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Mandela leads sexual health awareness drive

FIGHTING FIT: Swati Mandela is campaigning on sexual health

THE GRANDDAUGHTER of Nelson Mandela has told The Voice of her determination to raise awareness of sexual health issues in the black community.

Swati Mandela linked the need for people of African and Caribbean heritage to address HIV infection rates in the community to the ongoing global struggle for social justice and racial equality.

According to recent figures from NAZ, the sexual health charity dedicated to delivering culturally specific sexual health services, 45 per cent of all people accessing HIV support and care in the UK are from black, Asian and minority ethnic (BAME) backgrounds, despite this community accounting for only 13 per cent of the general population.

Furthermore, in 2016, 65 per cent of Black African heterosexual men and 49 per cent of Black African heterosexual women were diagnosed late. Late diagnosis (when the virus has already significantly damaged the immune system) increases risk of other health problems among people living with HIV. Late diagnosis is associated with a ten-fold increase in the risk of death within one year of diagnosis and vastly increases the risk of onward transmission.

Speaking ahead of the nOSCARS, NAZ’s annual event highlighting the people, programmes and media making a positive difference to the sexual health outcomes of the BAME community, Ms Mandela told The Voice:

“The march towards freedom is long and arduous, and in order for us to keep going, to keep fighting the small quotidian battles of our lives and the grander, more dramatic freedom battles playing out on the world stage, you must practice self-care and self-love. My grandparents did that. I do that. And you must do that.”

She added: “We need our people fighting fit and strong, ready to fight for themselves and each other because our lives matter. Sexual and mental health are social justice issues and together, we will surmount the odds, big and small, for the liberation of us all.”

SUPPORT: Marion Wadibia, CEO of NAZ, says late diagnosis in black African communities is a persisting inequality

Ms Mandela said there was a clear link between her family’s illustrious legacy and NAZ’s mission to improve sexual health outcomes in BAME communities.

She said: “As I reflect upon the upcoming nOSCARS, I think about my grandmother and her tireless activism for the lives and health of women in apartheid South Africa. She never shied away from topics and issues about which others wanted to remain silent. She thought it was important to fight for women, in whatever situations they were in, because she understood that the key to freeing all of us was breaking the shackles around women.”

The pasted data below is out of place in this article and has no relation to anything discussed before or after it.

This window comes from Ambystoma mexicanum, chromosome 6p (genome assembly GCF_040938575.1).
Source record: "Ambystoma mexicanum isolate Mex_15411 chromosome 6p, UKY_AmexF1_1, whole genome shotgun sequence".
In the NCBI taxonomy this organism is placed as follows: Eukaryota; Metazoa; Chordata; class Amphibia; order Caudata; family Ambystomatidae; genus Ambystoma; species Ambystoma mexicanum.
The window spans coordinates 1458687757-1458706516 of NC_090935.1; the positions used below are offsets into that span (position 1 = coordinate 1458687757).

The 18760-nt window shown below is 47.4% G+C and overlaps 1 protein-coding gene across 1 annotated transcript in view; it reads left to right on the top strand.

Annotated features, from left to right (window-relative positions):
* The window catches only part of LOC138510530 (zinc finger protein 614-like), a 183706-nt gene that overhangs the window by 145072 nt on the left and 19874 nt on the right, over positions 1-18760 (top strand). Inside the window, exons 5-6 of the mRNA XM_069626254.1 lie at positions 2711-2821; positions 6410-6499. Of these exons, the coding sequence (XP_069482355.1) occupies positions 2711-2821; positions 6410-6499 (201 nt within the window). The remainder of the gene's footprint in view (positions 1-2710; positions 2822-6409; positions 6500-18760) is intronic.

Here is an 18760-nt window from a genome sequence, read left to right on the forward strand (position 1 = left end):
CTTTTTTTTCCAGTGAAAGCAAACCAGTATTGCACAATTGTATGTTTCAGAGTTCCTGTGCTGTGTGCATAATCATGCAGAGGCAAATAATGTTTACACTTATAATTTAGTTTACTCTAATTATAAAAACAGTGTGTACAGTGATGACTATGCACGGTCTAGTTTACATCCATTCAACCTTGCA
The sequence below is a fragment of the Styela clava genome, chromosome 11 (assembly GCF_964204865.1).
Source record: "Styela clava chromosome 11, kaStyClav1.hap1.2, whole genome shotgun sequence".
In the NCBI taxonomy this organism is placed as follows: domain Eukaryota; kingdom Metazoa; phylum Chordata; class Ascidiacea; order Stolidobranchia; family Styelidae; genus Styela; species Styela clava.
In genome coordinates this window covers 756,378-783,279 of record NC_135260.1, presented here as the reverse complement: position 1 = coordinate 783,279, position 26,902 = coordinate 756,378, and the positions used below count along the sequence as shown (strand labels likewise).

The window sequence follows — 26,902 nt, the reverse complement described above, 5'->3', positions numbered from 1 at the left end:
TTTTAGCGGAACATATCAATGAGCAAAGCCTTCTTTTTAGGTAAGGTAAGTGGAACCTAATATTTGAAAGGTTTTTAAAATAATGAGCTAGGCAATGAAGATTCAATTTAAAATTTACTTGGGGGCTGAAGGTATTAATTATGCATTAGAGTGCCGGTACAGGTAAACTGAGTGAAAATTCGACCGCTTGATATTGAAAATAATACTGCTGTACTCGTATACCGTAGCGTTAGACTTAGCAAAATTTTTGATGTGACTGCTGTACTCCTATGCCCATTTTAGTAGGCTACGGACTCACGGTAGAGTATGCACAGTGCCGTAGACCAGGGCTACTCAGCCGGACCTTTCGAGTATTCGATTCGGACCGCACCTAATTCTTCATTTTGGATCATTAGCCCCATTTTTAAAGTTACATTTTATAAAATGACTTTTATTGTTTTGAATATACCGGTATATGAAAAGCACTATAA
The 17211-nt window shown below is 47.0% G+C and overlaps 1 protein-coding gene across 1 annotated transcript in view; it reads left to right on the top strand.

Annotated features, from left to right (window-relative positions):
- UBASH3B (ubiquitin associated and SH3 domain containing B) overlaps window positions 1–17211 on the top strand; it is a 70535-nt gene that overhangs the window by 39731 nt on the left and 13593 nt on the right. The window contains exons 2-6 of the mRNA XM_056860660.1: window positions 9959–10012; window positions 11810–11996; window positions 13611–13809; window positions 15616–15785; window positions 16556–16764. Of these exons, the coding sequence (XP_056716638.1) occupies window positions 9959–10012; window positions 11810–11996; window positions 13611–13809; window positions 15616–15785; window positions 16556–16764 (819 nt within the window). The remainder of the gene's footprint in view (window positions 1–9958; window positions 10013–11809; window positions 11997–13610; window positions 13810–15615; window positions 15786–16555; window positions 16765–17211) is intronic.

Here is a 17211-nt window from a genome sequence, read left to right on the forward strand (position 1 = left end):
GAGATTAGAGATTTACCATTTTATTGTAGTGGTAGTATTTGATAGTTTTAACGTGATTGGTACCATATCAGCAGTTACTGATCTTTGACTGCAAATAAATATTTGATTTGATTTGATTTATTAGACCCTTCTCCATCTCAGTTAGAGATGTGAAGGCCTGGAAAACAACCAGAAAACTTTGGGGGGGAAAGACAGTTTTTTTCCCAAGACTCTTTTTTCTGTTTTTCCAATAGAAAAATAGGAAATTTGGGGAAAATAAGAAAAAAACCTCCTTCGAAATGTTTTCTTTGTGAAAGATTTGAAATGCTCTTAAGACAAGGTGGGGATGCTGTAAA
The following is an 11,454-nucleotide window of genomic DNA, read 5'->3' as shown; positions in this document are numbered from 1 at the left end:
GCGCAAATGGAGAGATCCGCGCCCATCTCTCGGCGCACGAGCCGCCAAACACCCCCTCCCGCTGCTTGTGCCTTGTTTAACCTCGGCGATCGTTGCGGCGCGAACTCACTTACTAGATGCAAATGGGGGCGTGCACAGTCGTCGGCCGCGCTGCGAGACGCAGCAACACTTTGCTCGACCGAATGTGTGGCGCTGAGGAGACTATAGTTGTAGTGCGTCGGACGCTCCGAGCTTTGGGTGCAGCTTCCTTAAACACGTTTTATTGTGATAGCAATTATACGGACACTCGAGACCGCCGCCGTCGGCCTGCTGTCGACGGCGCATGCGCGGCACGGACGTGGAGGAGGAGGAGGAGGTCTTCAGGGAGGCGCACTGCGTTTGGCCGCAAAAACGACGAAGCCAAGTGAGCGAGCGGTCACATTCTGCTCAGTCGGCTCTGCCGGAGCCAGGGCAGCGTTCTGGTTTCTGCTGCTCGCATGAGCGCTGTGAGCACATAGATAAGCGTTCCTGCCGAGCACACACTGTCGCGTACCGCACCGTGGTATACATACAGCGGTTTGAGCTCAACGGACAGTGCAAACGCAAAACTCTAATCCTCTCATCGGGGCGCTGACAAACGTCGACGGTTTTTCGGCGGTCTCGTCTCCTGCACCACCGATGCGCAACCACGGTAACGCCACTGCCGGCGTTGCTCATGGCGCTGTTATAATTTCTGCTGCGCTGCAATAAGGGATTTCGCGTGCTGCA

Marion Wadibia, CEO of NAZ, told The Voice: “We welcome Swati Mandela’s efforts to raise awareness of the important issue of sexual heath and its link to some of the wider struggles that the black community faces.

“Late diagnosis in black African communities is a persisting inequality. Women and black men who have sex with men do not have the same access to biomedical advances as their white counterparts. Sexually transmitted infections (STI) rates are also markedly higher in black communities. Invariably linked to these disproportionalities is a lack of culturally specific and relevant messaging and programmes to effect lasting behaviour change.”

Wadibia continued: “NAZ continues to work closely with the communities we seek to impact and we are honoured to have Swati involved to help spread the messages of the importance of testing regularly for HIV and STIs and taking control of our sexual and mental health. NAZ is here to provide support, testing and advocacy for BAME communities and we have an in-depth understanding of the barriers, cultural and otherwise, that may prevent black Africans from seeking out health-improving services. You are not alone.”

For further information about the nOSCARS please visit

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